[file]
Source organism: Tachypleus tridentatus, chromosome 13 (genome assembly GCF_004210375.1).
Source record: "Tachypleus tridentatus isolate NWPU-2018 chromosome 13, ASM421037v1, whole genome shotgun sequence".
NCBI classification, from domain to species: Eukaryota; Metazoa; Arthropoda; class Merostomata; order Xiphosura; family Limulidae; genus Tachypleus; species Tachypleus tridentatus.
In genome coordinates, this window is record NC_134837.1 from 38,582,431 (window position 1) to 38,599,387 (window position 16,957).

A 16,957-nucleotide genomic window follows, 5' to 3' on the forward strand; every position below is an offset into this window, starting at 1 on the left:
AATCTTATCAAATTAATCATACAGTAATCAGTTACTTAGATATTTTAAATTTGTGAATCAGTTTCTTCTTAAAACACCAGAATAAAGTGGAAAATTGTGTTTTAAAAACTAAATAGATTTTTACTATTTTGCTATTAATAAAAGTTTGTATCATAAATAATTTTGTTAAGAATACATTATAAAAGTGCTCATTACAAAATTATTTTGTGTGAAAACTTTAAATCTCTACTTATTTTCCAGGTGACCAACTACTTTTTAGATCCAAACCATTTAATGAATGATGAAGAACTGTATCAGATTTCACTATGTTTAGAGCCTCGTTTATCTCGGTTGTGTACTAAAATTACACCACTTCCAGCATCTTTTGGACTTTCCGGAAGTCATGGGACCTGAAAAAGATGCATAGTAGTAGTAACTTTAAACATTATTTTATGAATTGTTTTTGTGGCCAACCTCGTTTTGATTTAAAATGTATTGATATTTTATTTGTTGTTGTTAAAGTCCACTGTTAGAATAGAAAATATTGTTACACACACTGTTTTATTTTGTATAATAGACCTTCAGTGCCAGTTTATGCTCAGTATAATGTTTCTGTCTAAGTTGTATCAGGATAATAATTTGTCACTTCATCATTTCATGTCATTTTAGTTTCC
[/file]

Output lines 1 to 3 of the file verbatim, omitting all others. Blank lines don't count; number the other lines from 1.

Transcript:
Source organism: Tachypleus tridentatus, chromosome 13 (genome assembly GCF_004210375.1).
Source record: "Tachypleus tridentatus isolate NWPU-2018 chromosome 13, ASM421037v1, whole genome shotgun sequence".
NCBI classification, from domain to species: Eukaryota; Metazoa; Arthropoda; class Merostomata; order Xiphosura; family Limulidae; genus Tachypleus; species Tachypleus tridentatus.